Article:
Following a second consecutive year in which the word “unprecedented” did more than its fair share of narrative heavy lifting, economists are wary of 2022: Sharply rising prices and the unknown severity of the coronavirus’s omicron variant cast twin shadows over forecasters’ expectations, but some found reason to be optimistic in the face of such unknowns.

The fastest-moving omicron variant is proving to be the most dangerous short-term wild card.

Early indications point to less-deadly outcomes, prompting forecasters to be cautiously optimistic, according to Liz Young, chief investment officer at SoFi. According to her, the United States is better positioned now than it was a year ago or even when the delta variant triggered a surge in caseloads in the summer and early fall. Experts acknowledged, however, that a deterioration in epidemiology could upend the widely held view in markets that subsequent Covid waves will continue to have smaller economic impacts.

According to the National Association of Realtors, the median price for an existing home rose to just under $354,000 in November (the most recent month for which data are available), representing a 14 percent annual increase. Economists predict that rising interest rates will put a damper on home price gains next year, because paying more to service mortgages leaves homebuyers with less money for monthly payments.

In a new report, Daryl Fairweather, chief economist at online real estate platform Redfin, predicts that real estate activity will increase in the first half of the year as buyers and sellers alike scramble to close deals before interest rates rise. She predicted that 30-year mortgage rates would rise from their current level of around 3% to 3.6 % by the end of next year, amounting to an extra $100 per month at the median. Despite the rate pressure, Fairweather predicts that home prices will rise by only 3% next year.

Fairweather forecasted another year of rising rents, predicting a 7% increase nationwide in 2022. “Demand for rentals will be high for a variety of reasons,” she predicted. Furthermore, she stated that the booming labor market and the ability of many knowledge-economy workers to do their jobs remotely may increase demand for rentals if newly arrived residents want to rent before purchasing homes.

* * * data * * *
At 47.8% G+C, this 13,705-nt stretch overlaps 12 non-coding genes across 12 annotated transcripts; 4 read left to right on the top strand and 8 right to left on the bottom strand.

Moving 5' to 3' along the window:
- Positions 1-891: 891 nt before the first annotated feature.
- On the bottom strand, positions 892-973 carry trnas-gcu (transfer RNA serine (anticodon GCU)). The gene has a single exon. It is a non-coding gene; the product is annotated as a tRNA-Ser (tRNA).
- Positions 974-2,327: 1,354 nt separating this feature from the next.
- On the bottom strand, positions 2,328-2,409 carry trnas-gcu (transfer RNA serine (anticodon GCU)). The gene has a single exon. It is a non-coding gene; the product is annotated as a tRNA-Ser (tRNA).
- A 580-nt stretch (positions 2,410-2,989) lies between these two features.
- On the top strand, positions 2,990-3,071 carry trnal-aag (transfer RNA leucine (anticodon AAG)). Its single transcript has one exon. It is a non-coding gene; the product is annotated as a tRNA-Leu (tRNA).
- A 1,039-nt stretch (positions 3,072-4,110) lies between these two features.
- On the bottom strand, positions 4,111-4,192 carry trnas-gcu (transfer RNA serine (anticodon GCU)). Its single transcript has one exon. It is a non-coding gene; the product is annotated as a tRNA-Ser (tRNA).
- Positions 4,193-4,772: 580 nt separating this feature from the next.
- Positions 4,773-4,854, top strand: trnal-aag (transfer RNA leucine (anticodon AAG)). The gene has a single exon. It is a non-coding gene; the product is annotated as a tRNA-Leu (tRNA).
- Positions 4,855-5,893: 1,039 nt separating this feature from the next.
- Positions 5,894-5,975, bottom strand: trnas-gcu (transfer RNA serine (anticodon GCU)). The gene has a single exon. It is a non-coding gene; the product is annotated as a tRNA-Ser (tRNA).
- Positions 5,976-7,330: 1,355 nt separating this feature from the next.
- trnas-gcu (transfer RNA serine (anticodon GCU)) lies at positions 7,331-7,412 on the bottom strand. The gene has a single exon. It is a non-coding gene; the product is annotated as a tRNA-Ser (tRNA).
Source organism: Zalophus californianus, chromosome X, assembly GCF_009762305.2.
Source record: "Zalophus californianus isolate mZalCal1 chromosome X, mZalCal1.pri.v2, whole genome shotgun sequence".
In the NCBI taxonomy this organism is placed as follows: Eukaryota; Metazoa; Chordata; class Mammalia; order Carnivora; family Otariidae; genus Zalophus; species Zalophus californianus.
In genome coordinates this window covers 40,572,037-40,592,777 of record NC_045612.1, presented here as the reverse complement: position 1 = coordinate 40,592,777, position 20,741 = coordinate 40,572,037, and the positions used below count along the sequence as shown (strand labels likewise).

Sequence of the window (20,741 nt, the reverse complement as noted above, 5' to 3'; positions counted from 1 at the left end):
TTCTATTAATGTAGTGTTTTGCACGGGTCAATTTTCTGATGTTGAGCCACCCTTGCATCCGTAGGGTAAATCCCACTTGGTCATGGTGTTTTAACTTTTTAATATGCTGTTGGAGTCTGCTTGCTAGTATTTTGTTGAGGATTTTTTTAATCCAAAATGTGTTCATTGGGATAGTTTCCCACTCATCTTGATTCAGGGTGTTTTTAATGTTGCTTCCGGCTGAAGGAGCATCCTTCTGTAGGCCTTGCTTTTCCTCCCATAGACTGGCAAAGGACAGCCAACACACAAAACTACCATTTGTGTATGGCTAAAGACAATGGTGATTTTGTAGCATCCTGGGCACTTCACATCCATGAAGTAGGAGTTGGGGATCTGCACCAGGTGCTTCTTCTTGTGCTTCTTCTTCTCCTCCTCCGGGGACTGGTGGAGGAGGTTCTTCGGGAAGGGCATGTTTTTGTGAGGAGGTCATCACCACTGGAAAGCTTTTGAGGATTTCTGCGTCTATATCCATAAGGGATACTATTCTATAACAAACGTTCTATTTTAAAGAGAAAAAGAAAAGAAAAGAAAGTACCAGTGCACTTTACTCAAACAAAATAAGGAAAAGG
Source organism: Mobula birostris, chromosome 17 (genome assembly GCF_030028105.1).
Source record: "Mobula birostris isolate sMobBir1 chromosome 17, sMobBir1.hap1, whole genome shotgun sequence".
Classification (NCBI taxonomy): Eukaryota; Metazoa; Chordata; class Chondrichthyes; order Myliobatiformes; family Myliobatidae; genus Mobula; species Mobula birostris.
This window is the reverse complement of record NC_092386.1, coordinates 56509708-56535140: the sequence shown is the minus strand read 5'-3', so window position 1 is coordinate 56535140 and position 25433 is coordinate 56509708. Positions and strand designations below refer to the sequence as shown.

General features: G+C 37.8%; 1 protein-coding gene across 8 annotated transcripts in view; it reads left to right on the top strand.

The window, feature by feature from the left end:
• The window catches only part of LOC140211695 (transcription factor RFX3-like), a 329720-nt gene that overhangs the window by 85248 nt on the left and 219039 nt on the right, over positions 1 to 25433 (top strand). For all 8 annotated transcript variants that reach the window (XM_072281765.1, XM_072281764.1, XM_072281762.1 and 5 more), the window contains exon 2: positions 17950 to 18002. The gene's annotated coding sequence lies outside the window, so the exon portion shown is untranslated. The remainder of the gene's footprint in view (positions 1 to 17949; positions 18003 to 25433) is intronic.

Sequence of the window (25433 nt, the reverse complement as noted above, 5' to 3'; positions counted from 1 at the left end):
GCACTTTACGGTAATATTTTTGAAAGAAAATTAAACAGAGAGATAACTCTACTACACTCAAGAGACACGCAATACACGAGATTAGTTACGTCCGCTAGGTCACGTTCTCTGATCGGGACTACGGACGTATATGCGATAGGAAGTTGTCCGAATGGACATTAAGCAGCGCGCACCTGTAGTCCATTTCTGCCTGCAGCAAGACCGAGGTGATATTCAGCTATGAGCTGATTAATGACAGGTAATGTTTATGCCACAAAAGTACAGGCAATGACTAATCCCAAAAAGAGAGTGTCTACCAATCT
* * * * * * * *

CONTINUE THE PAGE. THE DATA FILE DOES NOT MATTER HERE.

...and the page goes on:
According to economists, the supply of homes will continue to be a problem. According to a June report commissioned by the National Association of Realtors, the U.S. housing market has a demand-supply gap of 6.8 million units, and higher material and labor prices will make closing the gap even more difficult.

Despite bouts of volatility, 2021 was a record-breaking year for stocks, with equities regularly setting new highs. However, with the gains in the rearview mirror, market experts predict a return to sobriety next year.

A reduction in non-essential spending could mean that rising prices begin to crimp consumer spending, foreshadowing impending economic pain that could spill over into other categories of spending, squeezing earnings and triggering a Wall Street downturn.

It would not be an exaggeration to call 2021 the year of the worker, and experts predict that the new year will be more of the same — at least at first. According to a recent survey of chief financial officers conducted by the consulting firm Deloitte, companies expect to invest in and spend on equipment, technology, and human capital next year.

Nonetheless, even Federal Reserve Board Chairman Jerome Powell acknowledged that policymakers were perplexed by the extent to which labor force participation remained low this year. According to experts, the U.S. workforce will return to pre-pandemic levels in the new year, but only to a point. Some of the changes brought about by Covid-19 are likely to become long-term, if not permanent, fixtures of the labor market.

The issue of inflation is critical because it affects so many aspects of the economy, including Federal Reserve policy and interest rates paid by borrowers, as well as prices on goods and services purchased by individuals and businesses.

One bright spot is the elevated rates of accrued savings many U.S. families still hold. Bank data show that such reserves are dwindling, but some experts held out the hope that they could last long enough to buffer escalating inflationary pressures.